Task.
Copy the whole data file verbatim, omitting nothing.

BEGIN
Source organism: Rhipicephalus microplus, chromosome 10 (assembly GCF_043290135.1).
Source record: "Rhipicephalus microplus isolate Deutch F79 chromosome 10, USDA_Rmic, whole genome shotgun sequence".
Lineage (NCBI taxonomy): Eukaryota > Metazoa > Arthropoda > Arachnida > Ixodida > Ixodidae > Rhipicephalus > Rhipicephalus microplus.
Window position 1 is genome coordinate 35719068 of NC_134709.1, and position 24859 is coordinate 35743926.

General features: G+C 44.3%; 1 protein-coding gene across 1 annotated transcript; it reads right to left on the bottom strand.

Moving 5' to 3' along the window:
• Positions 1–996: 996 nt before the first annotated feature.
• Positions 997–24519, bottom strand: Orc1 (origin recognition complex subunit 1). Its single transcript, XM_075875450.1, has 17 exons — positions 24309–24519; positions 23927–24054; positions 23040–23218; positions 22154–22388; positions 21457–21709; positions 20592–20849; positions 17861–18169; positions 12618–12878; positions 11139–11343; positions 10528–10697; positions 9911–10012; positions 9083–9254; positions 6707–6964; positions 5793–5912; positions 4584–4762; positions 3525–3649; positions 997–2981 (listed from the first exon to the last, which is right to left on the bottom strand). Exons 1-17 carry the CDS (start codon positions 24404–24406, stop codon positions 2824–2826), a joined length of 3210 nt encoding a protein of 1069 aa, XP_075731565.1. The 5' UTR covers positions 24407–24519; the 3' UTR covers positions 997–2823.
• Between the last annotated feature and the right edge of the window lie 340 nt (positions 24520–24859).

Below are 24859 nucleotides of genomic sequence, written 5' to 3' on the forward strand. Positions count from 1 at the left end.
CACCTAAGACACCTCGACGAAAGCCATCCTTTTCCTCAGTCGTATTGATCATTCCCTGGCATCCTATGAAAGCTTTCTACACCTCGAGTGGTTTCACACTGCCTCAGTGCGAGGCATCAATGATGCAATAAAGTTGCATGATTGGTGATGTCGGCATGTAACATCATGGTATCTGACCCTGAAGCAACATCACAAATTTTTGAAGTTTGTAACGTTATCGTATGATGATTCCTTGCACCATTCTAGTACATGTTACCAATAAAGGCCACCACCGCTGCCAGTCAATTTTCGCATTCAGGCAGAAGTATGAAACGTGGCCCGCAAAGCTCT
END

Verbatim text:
Source organism: Rhipicephalus microplus, chromosome 10 (assembly GCF_043290135.1).
Source record: "Rhipicephalus microplus isolate Deutch F79 chromosome 10, USDA_Rmic, whole genome shotgun sequence".
Lineage (NCBI taxonomy): Eukaryota > Metazoa > Arthropoda > Arachnida > Ixodida > Ixodidae > Rhipicephalus > Rhipicephalus microplus.
Window position 1 is genome coordinate 35719068 of NC_134709.1, and position 24859 is coordinate 35743926.

General features: G+C 44.3%; 1 protein-coding gene across 1 annotated transcript; it reads right to left on the bottom strand.

Moving 5' to 3' along the window:
• Positions 1–996: 996 nt before the first annotated feature.
• Positions 997–24519, bottom strand: Orc1 (origin recognition complex subunit 1). Its single transcript, XM_075875450.1, has 17 exons — positions 24309–24519; positions 23927–24054; positions 23040–23218; positions 22154–22388; positions 21457–21709; positions 20592–20849; positions 17861–18169; positions 12618–12878; positions 11139–11343; positions 10528–10697; positions 9911–10012; positions 9083–9254; positions 6707–6964; positions 5793–5912; positions 4584–4762; positions 3525–3649; positions 997–2981 (listed from the first exon to the last, which is right to left on the bottom strand). Exons 1-17 carry the CDS (start codon positions 24404–24406, stop codon positions 2824–2826), a joined length of 3210 nt encoding a protein of 1069 aa, XP_075731565.1. The 5' UTR covers positions 24407–24519; the 3' UTR covers positions 997–2823.
• Between the last annotated feature and the right edge of the window lie 340 nt (positions 24520–24859).

Below are 24859 nucleotides of genomic sequence, written 5' to 3' on the forward strand. Positions count from 1 at the left end.
CACCTAAGACACCTCGACGAAAGCCATCCTTTTCCTCAGTCGTATTGATCATTCCCTGGCATCCTATGAAAGCTTTCTACACCTCGAGTGGTTTCACACTGCCTCAGTGCGAGGCATCAATGATGCAATAAAGTTGCATGATTGGTGATGTCGGCATGTAACATCATGGTATCTGACCCTGAAGCAACATCACAAATTTTTGAAGTTTGTAACGTTATCGTATGATGATTCCTTGCACCATTCTAGTACATGTTACCAATAAAGGCCACCACCGCTGCCAGTCAATTTTCGCATTCAGGCAGAAGTATGAAACGTGGCCCGCAAAGCTCT